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DOI: 10.1016/j.pulmoe.2021.03.010
Open Access
Available online 27 May 2021
Show me your skin and I will tell you who you are
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Catarina Cascais-Costaa,
Corresponding author
catarinacascaisc@gmail.com

Corresponding author.
, Catarina S. Carvalhob, Carla Valentea, Gilberto Teixeiraa
a Pulmonology Department, Centro Hospitalar Baixo Vouga – Hospital Infante D. Pedro, Aveiro, Portugal
b Intensive Medicine Department, Centro Hospitalar De Trás-Os-Montes E Alto Douro, Vila Real, Portugal
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M. tuberculosis infection remains a highly relevant topic worldwide and it is estimated that approximately 25% of the population is infected, with 95% of cases occurring in developing countries1.

The manifestations of tuberculosis can be divided into pulmonary and extrapulmonary, the latter occurring in approximately 15% of cases2. Skin involvement in tuberculosis is rare, and represents less than 2% of extrapulmonary manifestations3.

The main agent responsible for the skin lesions is Mycobacterium tuberculosis, but they can also be caused by M. bovis or the BCG vaccine4. They can manifest as inflammatory papules, verrucous plaques, chronic ulcers or suppurative nodes, as in the case presented3. This variety results from the mechanism of entry of M. tuberculosis into the skin (autoinoculation, exogenous inoculation or hematogenous route) 5, the patient's immune status, sensitization of the host to the agent 3, factors inherent to the host such as age, sex and race, and environmental factors such as climate and geographic location 4.

Skin lesions are essentially divided into true cutaneous TB, a direct result of infection, and tuberculids, indicating hypersensitivity to M. tuberculosis antigens3. Sarcoidosis, abscesses, and nontuberculous infections are common differential diagnoses3. The diagnosis can be challenging, culture and histological study must be performed, histopathology can show nonspecific inflammation, without the formation of granulomas5. The definitive diagnosis is confirmed by a positive culture for M. tuberculosis3.

The authors present the case report of a 75-year-old independent man who visited his Assistant Physician due to a 6-month history, approximately, of multiple, recurrent, suppurating skin lesions in the right and left supraclavicular regions and upper thoracic regions.

On physical examination, the lesions had painless, granulomatous ulcer with a fibrinous base and the patient had another abscess next to the sternocleidomastoid muscle. He also showed signs of collateral circulation (Fig. 1).

Fig. 1.

Patient's skin lesions.

(0.19MB).

This was immunocompetent patient with no relevant medical history and no usual chronic medication. Laboratory results showed a slight increase in inflammatory markers (PCR 5.81 mg/dl) with negative procalcitonin and serum tumor markers. Computed tomography of the neck and chest showed several abscesses, namely in the right and posterior lateral cervical region and in the right supraclavicular cavity (Fig. 2), there was no pulmonary involvement. The patient underwent a video bronchial fibroscopy that showed no endobronchial lesions; the microbiology and cytology of the aspirate and bronchoalveolar lavage were negative.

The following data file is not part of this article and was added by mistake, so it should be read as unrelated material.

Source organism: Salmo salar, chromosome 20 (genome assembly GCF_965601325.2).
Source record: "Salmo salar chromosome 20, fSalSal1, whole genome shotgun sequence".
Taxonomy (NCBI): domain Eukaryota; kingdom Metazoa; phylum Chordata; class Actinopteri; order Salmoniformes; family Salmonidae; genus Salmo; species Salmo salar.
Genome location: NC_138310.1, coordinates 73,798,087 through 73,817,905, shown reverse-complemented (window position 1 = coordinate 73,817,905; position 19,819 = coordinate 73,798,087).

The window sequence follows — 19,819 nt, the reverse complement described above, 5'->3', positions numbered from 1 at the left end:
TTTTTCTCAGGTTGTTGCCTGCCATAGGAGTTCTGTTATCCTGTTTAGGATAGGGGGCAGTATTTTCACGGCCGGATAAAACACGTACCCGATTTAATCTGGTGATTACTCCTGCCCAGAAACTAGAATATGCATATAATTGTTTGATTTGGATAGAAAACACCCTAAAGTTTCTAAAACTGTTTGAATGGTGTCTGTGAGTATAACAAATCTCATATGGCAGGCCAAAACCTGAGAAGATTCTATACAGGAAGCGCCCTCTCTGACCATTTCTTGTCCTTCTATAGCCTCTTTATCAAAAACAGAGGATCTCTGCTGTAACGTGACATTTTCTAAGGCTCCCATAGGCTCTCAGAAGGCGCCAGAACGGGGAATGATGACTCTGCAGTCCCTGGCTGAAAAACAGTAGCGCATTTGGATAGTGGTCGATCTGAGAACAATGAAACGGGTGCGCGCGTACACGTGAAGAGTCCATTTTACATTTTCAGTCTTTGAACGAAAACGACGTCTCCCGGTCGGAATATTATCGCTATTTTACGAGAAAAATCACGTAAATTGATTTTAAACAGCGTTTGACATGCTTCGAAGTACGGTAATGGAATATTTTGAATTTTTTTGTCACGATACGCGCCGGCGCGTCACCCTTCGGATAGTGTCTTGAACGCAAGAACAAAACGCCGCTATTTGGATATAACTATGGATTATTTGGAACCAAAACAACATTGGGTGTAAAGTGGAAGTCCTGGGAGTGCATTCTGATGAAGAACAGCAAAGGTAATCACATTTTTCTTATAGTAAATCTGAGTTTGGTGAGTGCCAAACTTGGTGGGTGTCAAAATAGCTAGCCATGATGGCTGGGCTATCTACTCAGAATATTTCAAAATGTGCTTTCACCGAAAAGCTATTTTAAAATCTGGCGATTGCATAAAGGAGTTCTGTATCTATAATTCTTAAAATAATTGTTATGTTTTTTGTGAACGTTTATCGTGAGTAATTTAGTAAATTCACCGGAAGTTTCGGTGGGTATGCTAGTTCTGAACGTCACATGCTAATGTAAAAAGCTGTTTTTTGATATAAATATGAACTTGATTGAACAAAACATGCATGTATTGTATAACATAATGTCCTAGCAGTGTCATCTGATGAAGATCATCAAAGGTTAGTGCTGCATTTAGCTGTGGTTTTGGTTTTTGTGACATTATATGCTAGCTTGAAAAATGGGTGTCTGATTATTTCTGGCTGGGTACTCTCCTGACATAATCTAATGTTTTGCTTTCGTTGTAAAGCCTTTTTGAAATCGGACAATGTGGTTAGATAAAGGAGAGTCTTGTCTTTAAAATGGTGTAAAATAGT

Fig. 2.

Patient's CT scan.

(0.16MB).

The abscess in the right supraclavicular cavity was aspirated. The cytology revealed a necrotic area with an associated inflammatory process and the culture in Loewenstein-Zensen medium was positive for Mycobacterium tuberculosis. The patient was sent to the Pneumology Diagnosis Center (CDP) and began treatment with the four initial antitubercular drugs (isoniazid 300 mg/day, rifampin 600 mg/day, pyrazinamide 1500 mg/day and ethambutol 1200 mg/day).

The treatment is similar to that of systemic tuberculosis, with tuberculostatic drugs3, and biopsies or surgical debridement may sometimes be necessary5. With the exception of disseminated miliary cutaneous forms, skin lesions respond well to treatment and have a good prognosis 5.

With this case, the authors intend to show a rare form of a condition that still has a very negative impact on World Public Health, reinforcing the need to maintain strong clinical suspicion 3,5 so as not to delay the start of effective therapy.

Funding

The authors declare that no funding was received for this paper.

References
[1]
Horsburgh R, Fordham von Reyn C, Baron E. Epidemiology of tuberculosis. UpToDate. 2021. Available at: https://www.uptodate.com/contents/epidemiology-of-tuberculosis. Accessed on: 06/02/2021.
[2]
Bernardo J, Fordham von Reyn C, Baron E. Epidemiology and pathology of miliary and extrapulmonary tuberculosis. UpToDate. 2020. Available at: https://www.uptodate.com/contents/epidemiology-and-pathology-of-miliary-and-extrapulmonary-tuberculosis. Accessed on: 06/02/2021.
[3]
Handog E, Macarayo MJ, Rosen T, Ofori A. Cutaneous manifestations of tuberculosis. UpToDate 2020. Available at: https://www.uptodate.com/contents/cutaneous-manifestations-of-tuberculosis. Accessed on 06/02/2021.
[4]
J.B. Santos, A.R. Figueiredo, C.E. Ferraz, M.H. Oliveira, P.G. Silva, V.L. Medeiros.
Cutaneous tuberculosis: epidemiologic, etiopathogenic and clinical aspects - part I.
Ann Bras Dermatol., 89 (2014), pp. 219-228
[5]
M.K. Hill, C.V. Sanders.
Cutaneous Tuberculosis.

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Copyright © 2021. Sociedade Portuguesa de Pneumologia
Pulmonology

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